The Tort of Interference with Custody: A Tale of Two Jurisdictions

Author(s)

David Crump

Details

Faculty editor: Roy Brooks
Publication: Law Review
Volume: 57
Issue: 1
Start Page: 131
Month: March
Year: 2020
Type: Article
Instititional Repository (IR) location of full article: https://digital.sandiego.edu/sdlr/vol57/iss1/

Abstract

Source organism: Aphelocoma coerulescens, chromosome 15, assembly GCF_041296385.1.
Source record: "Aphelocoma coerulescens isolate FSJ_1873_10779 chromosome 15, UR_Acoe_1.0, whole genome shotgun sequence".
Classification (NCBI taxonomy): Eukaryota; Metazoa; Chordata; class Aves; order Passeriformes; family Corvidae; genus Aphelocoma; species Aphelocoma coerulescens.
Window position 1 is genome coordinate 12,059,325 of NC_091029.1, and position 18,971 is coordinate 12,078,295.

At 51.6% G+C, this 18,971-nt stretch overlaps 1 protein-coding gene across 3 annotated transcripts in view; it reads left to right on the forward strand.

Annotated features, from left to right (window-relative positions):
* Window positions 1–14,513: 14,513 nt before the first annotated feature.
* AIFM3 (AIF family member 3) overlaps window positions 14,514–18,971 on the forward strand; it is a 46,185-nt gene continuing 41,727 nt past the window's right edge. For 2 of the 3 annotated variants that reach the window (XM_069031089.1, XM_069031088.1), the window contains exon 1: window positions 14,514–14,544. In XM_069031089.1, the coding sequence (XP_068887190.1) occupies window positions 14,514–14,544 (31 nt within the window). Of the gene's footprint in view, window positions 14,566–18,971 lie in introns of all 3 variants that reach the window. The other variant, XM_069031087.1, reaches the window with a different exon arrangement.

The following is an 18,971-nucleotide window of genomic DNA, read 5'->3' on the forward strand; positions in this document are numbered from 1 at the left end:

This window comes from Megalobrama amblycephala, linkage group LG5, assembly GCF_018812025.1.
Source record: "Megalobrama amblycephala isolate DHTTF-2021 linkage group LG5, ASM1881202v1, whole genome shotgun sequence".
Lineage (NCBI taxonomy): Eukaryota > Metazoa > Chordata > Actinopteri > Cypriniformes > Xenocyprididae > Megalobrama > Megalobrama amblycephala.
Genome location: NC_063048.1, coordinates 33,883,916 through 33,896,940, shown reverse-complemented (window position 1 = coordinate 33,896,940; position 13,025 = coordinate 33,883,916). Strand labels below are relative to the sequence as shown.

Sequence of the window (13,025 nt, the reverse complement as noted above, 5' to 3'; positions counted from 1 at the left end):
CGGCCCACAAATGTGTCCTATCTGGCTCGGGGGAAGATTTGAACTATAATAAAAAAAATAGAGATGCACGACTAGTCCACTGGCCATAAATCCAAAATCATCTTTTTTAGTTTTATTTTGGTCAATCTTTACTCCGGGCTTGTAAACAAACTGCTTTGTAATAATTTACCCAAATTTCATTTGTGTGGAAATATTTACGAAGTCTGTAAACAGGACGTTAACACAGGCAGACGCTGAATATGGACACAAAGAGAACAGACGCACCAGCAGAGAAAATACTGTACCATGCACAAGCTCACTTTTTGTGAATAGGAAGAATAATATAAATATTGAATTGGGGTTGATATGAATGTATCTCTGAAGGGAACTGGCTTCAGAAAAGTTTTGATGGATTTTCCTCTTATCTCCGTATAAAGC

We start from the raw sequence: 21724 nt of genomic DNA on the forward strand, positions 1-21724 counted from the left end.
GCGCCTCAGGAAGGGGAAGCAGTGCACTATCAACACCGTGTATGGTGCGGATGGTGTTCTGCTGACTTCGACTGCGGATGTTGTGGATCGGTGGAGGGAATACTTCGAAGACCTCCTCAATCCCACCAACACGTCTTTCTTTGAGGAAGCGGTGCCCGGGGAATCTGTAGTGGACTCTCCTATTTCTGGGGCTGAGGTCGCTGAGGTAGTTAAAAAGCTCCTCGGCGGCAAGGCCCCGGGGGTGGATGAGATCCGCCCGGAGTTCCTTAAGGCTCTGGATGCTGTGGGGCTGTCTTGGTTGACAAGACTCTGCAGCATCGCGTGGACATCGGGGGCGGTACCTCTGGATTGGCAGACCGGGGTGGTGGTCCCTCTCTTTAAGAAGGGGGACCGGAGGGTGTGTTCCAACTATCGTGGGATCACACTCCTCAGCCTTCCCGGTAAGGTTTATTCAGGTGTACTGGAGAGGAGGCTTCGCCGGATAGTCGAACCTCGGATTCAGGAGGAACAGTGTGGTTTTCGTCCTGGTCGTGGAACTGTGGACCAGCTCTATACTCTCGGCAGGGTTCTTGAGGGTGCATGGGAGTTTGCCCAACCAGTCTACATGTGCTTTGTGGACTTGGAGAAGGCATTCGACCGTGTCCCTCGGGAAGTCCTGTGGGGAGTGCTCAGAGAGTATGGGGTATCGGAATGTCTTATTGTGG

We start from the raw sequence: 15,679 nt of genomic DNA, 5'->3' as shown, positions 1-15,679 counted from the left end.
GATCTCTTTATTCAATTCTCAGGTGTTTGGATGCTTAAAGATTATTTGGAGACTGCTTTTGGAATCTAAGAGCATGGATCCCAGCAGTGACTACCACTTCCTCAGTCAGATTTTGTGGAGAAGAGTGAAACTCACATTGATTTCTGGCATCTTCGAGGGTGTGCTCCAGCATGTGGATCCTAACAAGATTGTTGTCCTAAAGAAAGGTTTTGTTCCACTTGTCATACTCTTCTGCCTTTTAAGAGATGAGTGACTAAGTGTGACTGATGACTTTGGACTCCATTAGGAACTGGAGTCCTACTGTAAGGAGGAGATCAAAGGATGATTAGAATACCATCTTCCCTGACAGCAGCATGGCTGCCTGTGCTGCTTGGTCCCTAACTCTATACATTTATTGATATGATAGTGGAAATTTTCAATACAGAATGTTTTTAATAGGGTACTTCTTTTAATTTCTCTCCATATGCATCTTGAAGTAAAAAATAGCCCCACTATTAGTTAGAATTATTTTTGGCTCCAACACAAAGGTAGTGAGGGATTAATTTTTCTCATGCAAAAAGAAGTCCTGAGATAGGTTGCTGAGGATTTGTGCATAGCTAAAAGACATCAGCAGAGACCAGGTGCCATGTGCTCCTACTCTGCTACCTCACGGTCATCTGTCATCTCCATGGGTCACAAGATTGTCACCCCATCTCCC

Interference with custody is a malignant tort. As a result, most jurisdictions have recognized liability for the underlying conduct through the common law or by statute. But the proper function of this legal theory requires balanced adjudication. When former spouses are cooperative, they usually act informally to adjust visitation, and a jurisdiction that applies the interference tort too broadly may discourage this desirable behavior. On the other hand, a jurisdiction that makes the tort too difficult to prove may encourage destructive conduct. This Article considers two examples: cases from different states, with different results. A decision by the New Jersey Supreme Court shows appropriate adjudication of the tort. A case from the Texas Supreme Court exemplifies a cramped reading of the interference statute in that state. This Article uses these two cases to explore appropriate and inappropriate adjudication of the interference tort. First, the tort requires a certain level of knowledge of the fact of interference, and knowledge usually requires proof by circumstantial evidence, which is to be reviewed in its totality. The New Jersey court follows this approach, but the Texas case does not. Second, the kind of knowledge required is important. Interfering parties may not have intimate recall of the entire visitation schedule, but if the situation shows that they must have known of the interference, this level of awareness should be enough to invoke liability. The New Jersey court follows this approach, but the Texas court, in spite of a statute that creates liability upon an awareness that interference is “likely,” has not. Furthermore, some jurisdictions publish visitation schedules as part of their law. All persons are presumed to know the law, but the Texas court has not followed this principle. Finally, the public is well aware of the incidence of interference with custody, including interference accomplished by false claims of child abuse. The Texas court has acted as though the population is unaware of this possibility. Studies show that the harm caused by interference with custody is serious. It is important that the interference tort remain viable and provable when covered conduct occurs. This result, however, can only occur with sensitive adjudication by state supreme courts.